Even a tossed cigarette butt can start a fire when it hits dry grass. (Several years ago, I saw where a fire had started just off the Trans-Canada Highway. I suspect that a tossed cigarette butt was exactly what started this fire.) Operating some machinery – that creates sparks – can cause fires, too.

The Kamloops area is not the only area suffering. If you are in a dry area, please take care, extreme care.

Odd Language #213: Sample Error?

At my new job, there are two sets of log books labelled “Sample Drying Log 60º +” and “Sample Drying Log 40º”.

The issue: “Sample” refers to rock and soil samples, not that this is a sample of a type of log. At first, I thought that, since there are two of each log, one of each log was a sample of how to fill out the log. Nope.

Puzzle #216: Sandwiches

The local corner store has 12 sandwiches in the cooler. Five have corned beef, seven have cheddar cheese, and six have Swiss cheese. Each sandwich has at least one of the three ingredients, and there is at least one sandwich of each of the seven ingredient combinations. Exactly three sandwiches contain both types of cheese. Two sandwiches contain all three ingredients.

How sandwiches are there of each type?

Submit your answer to Gene Wirchenko <genew@telus.net>. Your answer should be in the form of a proof. That means to show how your answer must be correct. The deadline is Wednesday, July 25, 2017 at noon Pacific Time. I will post the answer shortly after.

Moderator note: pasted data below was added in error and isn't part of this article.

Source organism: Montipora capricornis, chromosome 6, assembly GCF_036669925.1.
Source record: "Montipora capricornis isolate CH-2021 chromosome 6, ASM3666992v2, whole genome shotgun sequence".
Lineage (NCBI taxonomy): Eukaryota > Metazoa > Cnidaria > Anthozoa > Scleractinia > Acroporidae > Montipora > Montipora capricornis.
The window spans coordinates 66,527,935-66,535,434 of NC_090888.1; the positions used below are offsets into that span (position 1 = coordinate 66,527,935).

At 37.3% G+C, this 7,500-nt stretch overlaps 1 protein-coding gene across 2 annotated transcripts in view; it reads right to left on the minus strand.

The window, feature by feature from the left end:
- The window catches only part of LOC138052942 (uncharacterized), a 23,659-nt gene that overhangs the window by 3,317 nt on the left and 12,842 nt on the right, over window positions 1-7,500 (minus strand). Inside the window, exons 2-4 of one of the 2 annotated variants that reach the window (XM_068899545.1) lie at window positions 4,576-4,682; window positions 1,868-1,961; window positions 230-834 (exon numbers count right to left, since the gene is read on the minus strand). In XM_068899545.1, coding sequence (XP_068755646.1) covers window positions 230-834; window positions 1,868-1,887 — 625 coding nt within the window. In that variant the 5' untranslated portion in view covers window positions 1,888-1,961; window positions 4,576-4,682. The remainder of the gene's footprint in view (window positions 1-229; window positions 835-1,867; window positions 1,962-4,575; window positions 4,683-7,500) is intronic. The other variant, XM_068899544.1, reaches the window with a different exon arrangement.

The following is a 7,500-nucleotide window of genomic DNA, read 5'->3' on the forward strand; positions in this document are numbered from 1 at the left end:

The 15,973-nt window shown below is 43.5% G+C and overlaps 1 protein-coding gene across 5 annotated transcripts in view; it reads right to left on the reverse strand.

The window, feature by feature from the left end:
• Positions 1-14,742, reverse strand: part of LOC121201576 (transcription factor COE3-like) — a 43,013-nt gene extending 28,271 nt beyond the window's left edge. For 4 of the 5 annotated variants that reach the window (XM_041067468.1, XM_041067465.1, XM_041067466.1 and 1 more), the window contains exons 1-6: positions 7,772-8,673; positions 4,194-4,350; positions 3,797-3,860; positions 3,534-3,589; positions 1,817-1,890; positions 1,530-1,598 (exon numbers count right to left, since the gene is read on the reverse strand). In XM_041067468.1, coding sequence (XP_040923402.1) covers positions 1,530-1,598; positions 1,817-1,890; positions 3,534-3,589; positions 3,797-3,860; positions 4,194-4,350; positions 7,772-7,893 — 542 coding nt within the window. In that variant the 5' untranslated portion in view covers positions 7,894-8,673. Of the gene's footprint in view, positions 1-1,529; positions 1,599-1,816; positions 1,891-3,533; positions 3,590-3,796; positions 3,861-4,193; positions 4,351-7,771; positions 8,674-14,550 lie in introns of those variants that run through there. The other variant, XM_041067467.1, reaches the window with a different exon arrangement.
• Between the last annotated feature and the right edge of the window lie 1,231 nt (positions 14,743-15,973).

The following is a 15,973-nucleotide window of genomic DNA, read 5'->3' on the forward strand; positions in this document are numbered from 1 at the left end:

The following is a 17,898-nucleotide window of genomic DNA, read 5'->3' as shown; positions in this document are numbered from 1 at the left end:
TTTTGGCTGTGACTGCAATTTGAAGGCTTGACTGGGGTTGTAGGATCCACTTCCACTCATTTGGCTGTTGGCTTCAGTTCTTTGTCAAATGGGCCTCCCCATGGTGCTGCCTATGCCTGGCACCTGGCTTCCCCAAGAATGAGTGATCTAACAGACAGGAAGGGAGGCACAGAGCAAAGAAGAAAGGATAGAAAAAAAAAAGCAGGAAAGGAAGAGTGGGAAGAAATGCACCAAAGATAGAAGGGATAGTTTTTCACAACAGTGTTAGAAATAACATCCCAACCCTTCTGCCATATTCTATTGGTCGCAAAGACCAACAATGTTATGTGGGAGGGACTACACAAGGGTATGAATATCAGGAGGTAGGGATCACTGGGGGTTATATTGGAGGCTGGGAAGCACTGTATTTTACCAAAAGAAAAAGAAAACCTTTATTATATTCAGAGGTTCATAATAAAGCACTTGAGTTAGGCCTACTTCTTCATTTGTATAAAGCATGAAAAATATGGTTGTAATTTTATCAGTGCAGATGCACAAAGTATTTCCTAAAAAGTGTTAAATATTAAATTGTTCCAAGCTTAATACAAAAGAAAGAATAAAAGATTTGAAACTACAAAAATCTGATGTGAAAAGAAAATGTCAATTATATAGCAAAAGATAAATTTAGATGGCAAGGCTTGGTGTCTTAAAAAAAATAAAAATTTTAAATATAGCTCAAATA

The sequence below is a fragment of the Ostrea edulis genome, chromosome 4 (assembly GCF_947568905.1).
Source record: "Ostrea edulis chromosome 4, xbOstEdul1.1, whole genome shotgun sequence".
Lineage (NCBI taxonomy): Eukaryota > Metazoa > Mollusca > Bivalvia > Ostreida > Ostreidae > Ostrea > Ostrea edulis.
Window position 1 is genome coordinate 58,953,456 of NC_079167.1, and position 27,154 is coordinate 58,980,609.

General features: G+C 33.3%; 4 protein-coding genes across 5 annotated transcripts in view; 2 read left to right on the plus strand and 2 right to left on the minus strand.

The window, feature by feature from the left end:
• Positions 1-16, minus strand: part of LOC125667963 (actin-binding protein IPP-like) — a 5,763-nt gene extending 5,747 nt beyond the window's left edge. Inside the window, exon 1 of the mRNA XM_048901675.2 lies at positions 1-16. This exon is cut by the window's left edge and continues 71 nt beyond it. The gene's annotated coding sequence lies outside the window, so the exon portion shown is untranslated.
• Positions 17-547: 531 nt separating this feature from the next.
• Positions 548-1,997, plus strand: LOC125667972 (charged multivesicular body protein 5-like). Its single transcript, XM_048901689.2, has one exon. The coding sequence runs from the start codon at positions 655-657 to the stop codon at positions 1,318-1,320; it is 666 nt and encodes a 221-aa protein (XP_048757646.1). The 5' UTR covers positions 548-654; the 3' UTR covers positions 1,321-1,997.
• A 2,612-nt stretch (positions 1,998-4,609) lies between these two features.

Puzzle #214 Solution: Cookies

Spoiler Inside: Solution to Puzzle SelectShow

How Much Do You Know? and Training

At my new job, I am still learning how to do things. One of my co-workers, who is a nice enough person, does not seem to understand how much he knows about the job that I do not.

He said that he had told me everything about a weighing program we use. He actually had not. I have had to fill in the details so that I can use the program effectively.

I see this situation quite a bit.

Another example is games. You have a board game that you like playing. How easily can you explain to someone else how to play it?

Some people can not explain very well at all. One can get very confused trying to learn from them.

Some are very good at it. I am in this category, because I have worked at it. One of the benefits of a background in systems analysis is that I am good with how systems work. By breaking things down into their component parts, one can make a complex system simpler to understand.

That person who does not get how something works when you know quite well how it works is probably not stupid. He could just be missing a few details that are obvious to you but not to him.

How about giving him those details?

Odd Language #212: Who Is Authorised?

There is a sign at my new job:
FIRE ASSAY
EMPLOYEES ONLY
NO UNAUTHORIZED
ENTRY

The issue: This is on a door to the Fire Assay area. Should it be read as “This is the Fire Assay area. Only employees are allowed in.” or “Only Fire Assay employees are allowed in.”? I had to ask, and it is the latter because of the lead compounds used.